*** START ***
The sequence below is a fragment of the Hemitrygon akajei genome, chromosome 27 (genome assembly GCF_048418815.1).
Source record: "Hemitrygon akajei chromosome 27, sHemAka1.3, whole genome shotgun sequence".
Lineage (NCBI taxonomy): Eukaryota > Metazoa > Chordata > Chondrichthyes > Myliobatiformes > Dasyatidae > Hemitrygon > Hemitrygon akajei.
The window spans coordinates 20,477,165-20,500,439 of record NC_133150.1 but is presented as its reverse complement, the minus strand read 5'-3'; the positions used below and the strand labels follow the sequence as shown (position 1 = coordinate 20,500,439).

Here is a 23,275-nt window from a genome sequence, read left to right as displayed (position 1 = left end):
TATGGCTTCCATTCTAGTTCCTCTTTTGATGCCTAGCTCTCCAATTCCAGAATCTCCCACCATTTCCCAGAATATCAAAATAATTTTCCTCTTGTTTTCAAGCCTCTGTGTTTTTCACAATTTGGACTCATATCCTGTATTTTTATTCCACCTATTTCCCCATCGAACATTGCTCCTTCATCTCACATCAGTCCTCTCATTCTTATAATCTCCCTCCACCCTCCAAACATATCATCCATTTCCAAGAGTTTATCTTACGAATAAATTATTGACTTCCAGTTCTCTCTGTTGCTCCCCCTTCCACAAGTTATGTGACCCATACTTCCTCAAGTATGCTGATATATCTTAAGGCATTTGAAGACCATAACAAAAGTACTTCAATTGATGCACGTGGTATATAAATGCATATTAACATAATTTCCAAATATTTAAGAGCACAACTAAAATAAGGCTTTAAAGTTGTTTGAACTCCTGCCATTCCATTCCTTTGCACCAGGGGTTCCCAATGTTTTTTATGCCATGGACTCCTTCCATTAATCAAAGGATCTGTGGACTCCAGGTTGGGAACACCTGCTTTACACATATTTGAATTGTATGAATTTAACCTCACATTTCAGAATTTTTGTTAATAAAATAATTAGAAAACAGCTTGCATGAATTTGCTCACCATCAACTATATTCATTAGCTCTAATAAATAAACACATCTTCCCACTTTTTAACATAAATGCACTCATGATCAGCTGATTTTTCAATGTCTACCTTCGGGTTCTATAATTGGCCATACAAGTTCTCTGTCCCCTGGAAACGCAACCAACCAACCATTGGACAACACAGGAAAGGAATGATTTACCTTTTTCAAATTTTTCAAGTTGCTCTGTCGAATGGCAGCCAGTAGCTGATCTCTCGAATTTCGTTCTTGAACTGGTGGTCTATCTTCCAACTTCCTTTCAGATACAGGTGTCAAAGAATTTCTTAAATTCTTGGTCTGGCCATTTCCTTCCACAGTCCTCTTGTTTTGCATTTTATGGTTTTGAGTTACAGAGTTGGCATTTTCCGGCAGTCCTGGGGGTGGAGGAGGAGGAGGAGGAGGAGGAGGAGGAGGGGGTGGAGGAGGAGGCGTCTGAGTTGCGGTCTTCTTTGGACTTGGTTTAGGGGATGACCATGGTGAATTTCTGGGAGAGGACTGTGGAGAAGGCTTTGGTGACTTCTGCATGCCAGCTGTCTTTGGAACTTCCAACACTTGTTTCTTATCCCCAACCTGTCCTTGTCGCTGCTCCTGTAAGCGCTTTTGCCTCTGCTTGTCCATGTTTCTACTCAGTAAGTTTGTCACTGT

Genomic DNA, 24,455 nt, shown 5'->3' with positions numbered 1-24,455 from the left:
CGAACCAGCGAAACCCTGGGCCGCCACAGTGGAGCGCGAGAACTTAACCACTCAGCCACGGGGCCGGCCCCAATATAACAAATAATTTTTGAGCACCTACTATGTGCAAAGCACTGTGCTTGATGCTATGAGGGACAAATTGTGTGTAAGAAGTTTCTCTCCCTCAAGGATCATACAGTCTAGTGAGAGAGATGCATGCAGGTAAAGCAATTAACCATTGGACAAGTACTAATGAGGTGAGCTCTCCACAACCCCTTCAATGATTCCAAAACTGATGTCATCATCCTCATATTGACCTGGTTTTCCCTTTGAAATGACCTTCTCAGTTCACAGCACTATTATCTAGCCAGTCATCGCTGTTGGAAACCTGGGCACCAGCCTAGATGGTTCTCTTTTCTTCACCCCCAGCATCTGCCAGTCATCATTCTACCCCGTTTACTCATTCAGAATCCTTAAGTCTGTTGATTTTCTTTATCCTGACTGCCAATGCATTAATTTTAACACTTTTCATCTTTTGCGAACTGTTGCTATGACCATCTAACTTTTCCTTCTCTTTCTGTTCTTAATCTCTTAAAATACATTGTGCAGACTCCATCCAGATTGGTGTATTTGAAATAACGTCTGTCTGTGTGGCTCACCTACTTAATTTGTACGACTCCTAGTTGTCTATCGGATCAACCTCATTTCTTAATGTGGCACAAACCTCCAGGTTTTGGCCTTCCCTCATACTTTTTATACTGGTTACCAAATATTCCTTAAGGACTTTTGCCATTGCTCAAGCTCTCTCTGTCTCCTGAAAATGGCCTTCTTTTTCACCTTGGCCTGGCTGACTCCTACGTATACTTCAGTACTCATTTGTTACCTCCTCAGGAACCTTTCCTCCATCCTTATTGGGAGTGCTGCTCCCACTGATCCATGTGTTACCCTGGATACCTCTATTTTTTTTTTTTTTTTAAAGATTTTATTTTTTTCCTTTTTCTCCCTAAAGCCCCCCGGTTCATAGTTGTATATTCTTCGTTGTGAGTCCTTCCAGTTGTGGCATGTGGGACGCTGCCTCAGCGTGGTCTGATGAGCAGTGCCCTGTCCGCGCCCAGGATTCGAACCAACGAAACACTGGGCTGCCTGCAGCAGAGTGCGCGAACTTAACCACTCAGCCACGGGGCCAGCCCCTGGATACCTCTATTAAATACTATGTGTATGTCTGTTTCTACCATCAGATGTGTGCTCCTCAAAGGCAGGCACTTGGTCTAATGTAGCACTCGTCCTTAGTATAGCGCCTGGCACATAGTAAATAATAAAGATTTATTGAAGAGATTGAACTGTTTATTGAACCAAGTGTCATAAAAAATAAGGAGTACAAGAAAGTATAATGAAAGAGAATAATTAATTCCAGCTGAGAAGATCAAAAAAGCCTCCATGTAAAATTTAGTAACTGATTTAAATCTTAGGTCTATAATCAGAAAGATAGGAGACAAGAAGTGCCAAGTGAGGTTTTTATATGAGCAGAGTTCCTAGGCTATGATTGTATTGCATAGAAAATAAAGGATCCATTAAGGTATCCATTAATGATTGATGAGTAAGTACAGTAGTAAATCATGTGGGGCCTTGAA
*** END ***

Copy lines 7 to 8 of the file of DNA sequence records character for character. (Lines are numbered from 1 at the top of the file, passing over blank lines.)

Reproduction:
Genomic DNA, 24,455 nt, shown 5'->3' with positions numbered 1-24,455 from the left:
CGAACCAGCGAAACCCTGGGCCGCCACAGTGGAGCGCGAGAACTTAACCACTCAGCCACGGGGCCGGCCCCAATATAACAAATAATTTTTGAGCACCTACTATGTGCAAAGCACTGTGCTTGATGCTATGAGGGACAAATTGTGTGTAAGAAGTTTCTCTCCCTCAAGGATCATACAGTCTAGTGAGAGAGATGCATGCAGGTAAAGCAATTAACCATTGGACAAGTACTAATGAGGTGAGCTCTCCACAACCCCTTCAATGATTCCAAAACTGATGTCATCATCCTCATATTGACCTGGTTTTCCCTTTGAAATGACCTTCTCAGTTCACAGCACTATTATCTAGCCAGTCATCGCTGTTGGAAACCTGGGCACCAGCCTAGATGGTTCTCTTTTCTTCACCCCCAGCATCTGCCAGTCATCATTCTACCCCGTTTACTCATTCAGAATCCTTAAGTCTGTTGATTTTCTTTATCCTGACTGCCAATGCATTAATTTTAACACTTTTCATCTTTTGCGAACTGTTGCTATGACCATCTAACTTTTCCTTCTCTTTCTGTTCTTAATCTCTTAAAATACATTGTGCAGACTCCATCCAGATTGGTGTATTTGAAATAACGTCTGTCTGTGTGGCTCACCTACTTAATTTGTACGACTCCTAGTTGTCTATCGGATCAACCTCATTTCTTAATGTGGCACAAACCTCCAGGTTTTGGCCTTCCCTCATACTTTTTATACTGGTTACCAAATATTCCTTAAGGACTTTTGCCATTGCTCAAGCTCTCTCTGTCTCCTGAAAATGGCCTTCTTTTTCACCTTGGCCTGGCTGACTCCTACGTATACTTCAGTACTCATTTGTTACCTCCTCAGGAACCTTTCCTCCATCCTTATTGGGAGTGCTGCTCCCACTGATCCATGTGTTACCCTGGATACCTCTATTTTTTTTTTTTTTTTAAAGATTTTATTTTTTTCCTTTTTCTCCCTAAAGCCCCCCGGTTCATAGTTGTATATTCTTCGTTGTGAGTCCTTCCAGTTGTGGCATGTGGGACGCTGCCTCAGCGTGGTCTGATGAGCAGTGCCCTGTCCGCGCCCAGGATTCGAACCAACGAAACACTGGGCTGCCTGCAGCAGAGTGCGCGAACTTAACCACTCAGCCACGGGGCCAGCCCCTGGATACCTCTATTAAATACTATGTGTATGTCTGTTTCTACCATCAGATGTGTGCTCCTCAAAGGCAGGCACTTGGTCTAATGTAGCACTCGTCCTTAGTATAGCGCCTGGCACATAGTAAATAATAAAGATTTATTGAAGAGATTGAACTGTTTATTGAACCAAGTGTCATAAAAAATAAGGAGTACAAGAAAGTATAATGAAAGAGAATAATTAATTCCAGCTGAGAAGATCAAAAAAGCCTCCATGTAAAATTTAGTAACTGATTTAAATCTTAGGTCTATAATCAGAAAGATAGGAGACAAGAAGTGCCAAGTGAGGTTTTTATATGAGCAGAGTTCCTAGGCTATGATTGTATTGCATAGAAAATAAAGGATCCATTAAGGTATCCATTAATGATTGATGAGTAAGTACAGTAGTAAATCATGTGGGGCCTTGAA